You are here:

Mental Health For All Webinar: Global Advocacy in a Virtual World

Published on

Updated:

Mental Health For All Webinar: Global Advocacy in a Virtual World

On Tuesday 14th December a panel of experts were invited to discuss global advocacy in a virtual world, the progress made this year and what lies ahead in 2022, as part of our #MHForAll webinar series. Speakers for the session included:

  • Yves Zuniga, MentalhealthPh (Chair) 
  • Sarah Kline, United for Global Mental Health 
  • Alison Brunier, WHO 
  • Ann Willhoite, UNICEF 
  • Arshinta, Yakkum

Throughout the session the speakers highlighted how 2022 has been an important year for mental health advocacy. At the World Health Assembly the Comprehensive Mental Health Action Plan was updated and agreed for 2021-2030, UNICEF launched its flagship State of the World’s Children Report (focusing on mental health for the first time ever) and there has been increasing research and reporting on the impact of COVID-19 on mental health. 

The last year has also seen a greater level of awareness among the public. This is partly due to COVID-19, but also a testament to the hard work of advocates, campaigners and organisations around the world. For example in Indonesia Yakkum, as Arshinta highlighted, is connected to over 500 people with mental health conditions and has mobilised more than 600 young people on campaigning and awareness work.

Alongside these developments organisations have had to adapt towards a virtual way of working, which has brought both challenges and new advantages. On the one hand, the ability to work across countries in a global setting has had huge benefits. For example Sarah Kline noted how the Global Mental Health Action Network has continued to expand, now reaching over 1600 members in 113 countries, allowing international collaboration at a time when it is needed most. Ann Willhoite also emphasised how a more diverse set of voices are able to participate in important, global discussions as a result of virtual working, strengthening advocacy efforts across the sector. Similarly global and national level events have become more accessible for many. For example the WHO has been able to host and participate in more and more virtual events, including the launch of their Helping Adolescents Thrive toolkit and the new guidance on implementing suicide prevention efforts at a country level.

However virtual working and virtual advocacy are not without their challenges. Alison Bruiner pointed out that there is a difference between participation and engagement at virtual events. It is very possible for people to join virtual events without fully engaging, and that’s where innovation is needed. Breakout rooms, Twitter Spaces and other creative uses of technology have been beneficial in tackling this, and are expected to remain beyond COVID. Other challenges include virtual working making it difficult to establish strong relationships, and having a detrimental impact on mental health for some.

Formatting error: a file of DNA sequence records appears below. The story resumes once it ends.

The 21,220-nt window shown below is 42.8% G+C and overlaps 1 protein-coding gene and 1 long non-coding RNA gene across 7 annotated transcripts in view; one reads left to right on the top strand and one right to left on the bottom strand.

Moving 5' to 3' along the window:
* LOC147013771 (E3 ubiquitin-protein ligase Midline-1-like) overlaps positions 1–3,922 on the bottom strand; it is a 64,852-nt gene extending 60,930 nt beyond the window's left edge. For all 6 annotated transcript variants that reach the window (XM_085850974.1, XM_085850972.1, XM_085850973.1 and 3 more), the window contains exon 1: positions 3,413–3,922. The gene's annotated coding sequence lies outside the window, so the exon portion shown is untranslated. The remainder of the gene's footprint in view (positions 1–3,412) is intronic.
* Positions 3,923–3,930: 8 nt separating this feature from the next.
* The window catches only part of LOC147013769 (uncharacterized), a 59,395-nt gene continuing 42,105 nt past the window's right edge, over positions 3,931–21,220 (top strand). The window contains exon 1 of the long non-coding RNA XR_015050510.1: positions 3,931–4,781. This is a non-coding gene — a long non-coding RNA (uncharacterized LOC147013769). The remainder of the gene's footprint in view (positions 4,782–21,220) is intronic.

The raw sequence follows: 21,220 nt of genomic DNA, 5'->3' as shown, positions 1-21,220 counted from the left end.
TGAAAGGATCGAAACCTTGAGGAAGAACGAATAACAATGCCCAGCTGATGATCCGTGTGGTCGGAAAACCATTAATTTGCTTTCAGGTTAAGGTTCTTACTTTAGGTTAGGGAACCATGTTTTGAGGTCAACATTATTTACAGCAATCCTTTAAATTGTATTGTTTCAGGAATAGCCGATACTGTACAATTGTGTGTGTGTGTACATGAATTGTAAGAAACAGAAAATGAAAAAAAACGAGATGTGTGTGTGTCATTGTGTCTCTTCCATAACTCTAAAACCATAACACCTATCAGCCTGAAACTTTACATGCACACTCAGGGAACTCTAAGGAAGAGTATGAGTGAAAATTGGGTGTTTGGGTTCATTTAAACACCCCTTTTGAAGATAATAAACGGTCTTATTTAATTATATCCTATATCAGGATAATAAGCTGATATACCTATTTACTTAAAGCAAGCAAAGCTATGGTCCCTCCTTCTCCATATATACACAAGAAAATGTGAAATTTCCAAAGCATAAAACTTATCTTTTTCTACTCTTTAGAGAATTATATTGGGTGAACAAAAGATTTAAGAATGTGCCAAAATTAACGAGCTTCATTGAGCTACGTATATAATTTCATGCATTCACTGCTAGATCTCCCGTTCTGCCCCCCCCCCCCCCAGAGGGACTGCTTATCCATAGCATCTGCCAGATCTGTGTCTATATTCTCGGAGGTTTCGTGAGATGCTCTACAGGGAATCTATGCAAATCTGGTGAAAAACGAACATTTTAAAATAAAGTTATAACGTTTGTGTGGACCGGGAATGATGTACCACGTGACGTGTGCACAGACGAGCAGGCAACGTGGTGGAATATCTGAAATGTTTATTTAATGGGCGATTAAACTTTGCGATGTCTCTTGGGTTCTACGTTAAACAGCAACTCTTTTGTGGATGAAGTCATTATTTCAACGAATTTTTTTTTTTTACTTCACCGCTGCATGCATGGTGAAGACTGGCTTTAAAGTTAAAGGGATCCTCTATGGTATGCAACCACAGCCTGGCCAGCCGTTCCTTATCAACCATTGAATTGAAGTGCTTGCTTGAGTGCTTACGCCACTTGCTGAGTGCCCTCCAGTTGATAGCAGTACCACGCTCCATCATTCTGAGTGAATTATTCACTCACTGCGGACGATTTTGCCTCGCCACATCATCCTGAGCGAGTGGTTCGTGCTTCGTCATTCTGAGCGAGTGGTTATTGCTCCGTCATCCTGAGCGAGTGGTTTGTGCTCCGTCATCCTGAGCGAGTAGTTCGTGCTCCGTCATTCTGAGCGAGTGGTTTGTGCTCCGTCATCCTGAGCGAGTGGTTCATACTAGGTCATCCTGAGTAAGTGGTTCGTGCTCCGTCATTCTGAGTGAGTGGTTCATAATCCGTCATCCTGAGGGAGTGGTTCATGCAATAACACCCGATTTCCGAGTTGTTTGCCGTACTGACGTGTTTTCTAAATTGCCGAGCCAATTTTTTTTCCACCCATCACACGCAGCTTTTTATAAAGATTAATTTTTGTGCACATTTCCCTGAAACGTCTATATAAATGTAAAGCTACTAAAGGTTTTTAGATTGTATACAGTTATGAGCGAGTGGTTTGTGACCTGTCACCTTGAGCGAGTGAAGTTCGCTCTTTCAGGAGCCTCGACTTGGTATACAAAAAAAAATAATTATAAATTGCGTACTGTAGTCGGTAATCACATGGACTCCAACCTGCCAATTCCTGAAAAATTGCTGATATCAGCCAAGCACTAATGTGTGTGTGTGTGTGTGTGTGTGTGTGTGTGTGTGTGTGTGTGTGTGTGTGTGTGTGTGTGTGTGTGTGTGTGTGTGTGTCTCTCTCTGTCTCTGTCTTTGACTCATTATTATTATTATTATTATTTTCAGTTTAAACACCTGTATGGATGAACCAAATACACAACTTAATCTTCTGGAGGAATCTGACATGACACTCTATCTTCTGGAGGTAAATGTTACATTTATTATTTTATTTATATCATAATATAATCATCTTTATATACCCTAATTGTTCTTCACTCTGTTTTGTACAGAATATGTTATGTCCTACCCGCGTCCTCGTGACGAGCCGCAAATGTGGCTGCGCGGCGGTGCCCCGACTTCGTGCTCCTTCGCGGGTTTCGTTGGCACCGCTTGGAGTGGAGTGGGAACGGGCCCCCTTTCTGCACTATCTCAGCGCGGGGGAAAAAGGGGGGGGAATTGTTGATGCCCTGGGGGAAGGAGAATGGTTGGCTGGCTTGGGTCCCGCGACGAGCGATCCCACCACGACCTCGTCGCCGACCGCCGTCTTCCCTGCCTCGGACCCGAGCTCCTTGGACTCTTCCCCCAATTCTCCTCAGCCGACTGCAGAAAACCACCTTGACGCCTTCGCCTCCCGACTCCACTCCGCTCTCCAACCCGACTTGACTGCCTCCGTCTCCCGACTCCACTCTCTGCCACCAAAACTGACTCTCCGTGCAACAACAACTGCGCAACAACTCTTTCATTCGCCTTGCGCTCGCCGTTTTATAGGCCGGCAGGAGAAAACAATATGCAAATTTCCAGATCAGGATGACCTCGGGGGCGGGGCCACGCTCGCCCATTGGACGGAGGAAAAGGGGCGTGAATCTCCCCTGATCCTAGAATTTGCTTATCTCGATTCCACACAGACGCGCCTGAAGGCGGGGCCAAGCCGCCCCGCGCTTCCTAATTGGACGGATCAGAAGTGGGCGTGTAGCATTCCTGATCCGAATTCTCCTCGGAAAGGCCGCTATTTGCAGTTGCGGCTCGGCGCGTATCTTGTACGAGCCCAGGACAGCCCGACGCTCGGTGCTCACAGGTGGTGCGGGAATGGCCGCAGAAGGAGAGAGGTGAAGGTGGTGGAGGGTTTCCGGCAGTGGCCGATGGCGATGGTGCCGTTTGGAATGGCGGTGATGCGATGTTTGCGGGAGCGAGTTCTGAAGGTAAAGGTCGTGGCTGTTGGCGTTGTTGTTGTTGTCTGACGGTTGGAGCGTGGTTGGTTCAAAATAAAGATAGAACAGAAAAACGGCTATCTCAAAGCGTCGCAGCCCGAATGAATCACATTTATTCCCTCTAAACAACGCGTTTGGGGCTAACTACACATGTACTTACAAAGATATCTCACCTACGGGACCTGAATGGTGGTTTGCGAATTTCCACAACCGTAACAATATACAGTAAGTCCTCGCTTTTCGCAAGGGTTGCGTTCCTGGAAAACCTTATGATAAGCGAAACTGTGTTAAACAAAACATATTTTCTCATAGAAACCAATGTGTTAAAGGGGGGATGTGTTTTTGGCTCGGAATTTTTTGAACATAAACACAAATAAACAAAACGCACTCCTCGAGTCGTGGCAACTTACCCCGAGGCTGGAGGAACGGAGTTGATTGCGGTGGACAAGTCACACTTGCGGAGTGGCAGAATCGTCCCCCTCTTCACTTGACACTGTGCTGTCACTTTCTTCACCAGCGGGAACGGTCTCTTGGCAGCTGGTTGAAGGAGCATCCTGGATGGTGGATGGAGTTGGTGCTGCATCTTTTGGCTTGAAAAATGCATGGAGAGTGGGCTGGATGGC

Despite such difficulties, it was clear from all our speakers that throughout the course of the year huge progress. National and global organisations have worked hard to build on the potential of virtual advocacy and harness the global attention that mental health is now receiving. The panel emphasised that there is a big question around sustaining momentum on mental health beyond COVID. Each speaker pointed out that we currently have a historic opportunity to do so, with governments carefully looking at mental health policy and practice more than ever before. 

Looking to the year ahead, it is clear that there is more to do. As Arshinta pointed out, there is still a lack of reliable, quality data on mental health. Initiatives such as Countdown Global Mental Health 2030 have been beneficial in this, but more data is needed. Other challenges include the threat of climate change and the potential impact of working from home on mental health. For Arshinta and Yakkum, continuing to work on mental health and HIV will also be crucial in the years ahead. 

There will also be several key advocacy opportunities for the mental health field. This includes the WHO’s release of its World Mental Health report (providing a comprehensive look back and look forward on the state of mental health around the world), the G-20 and upcoming national elections in several countries. United for Global Mental Health is now developing an Advocacy Roadmap for 2022, which will outline some of the key moments or processes that could influence mental health. This includes relevant political moments, financing systems, UN events and other global level moments, and will be shared in January 2022.

You can watch the full recording of the webinar here.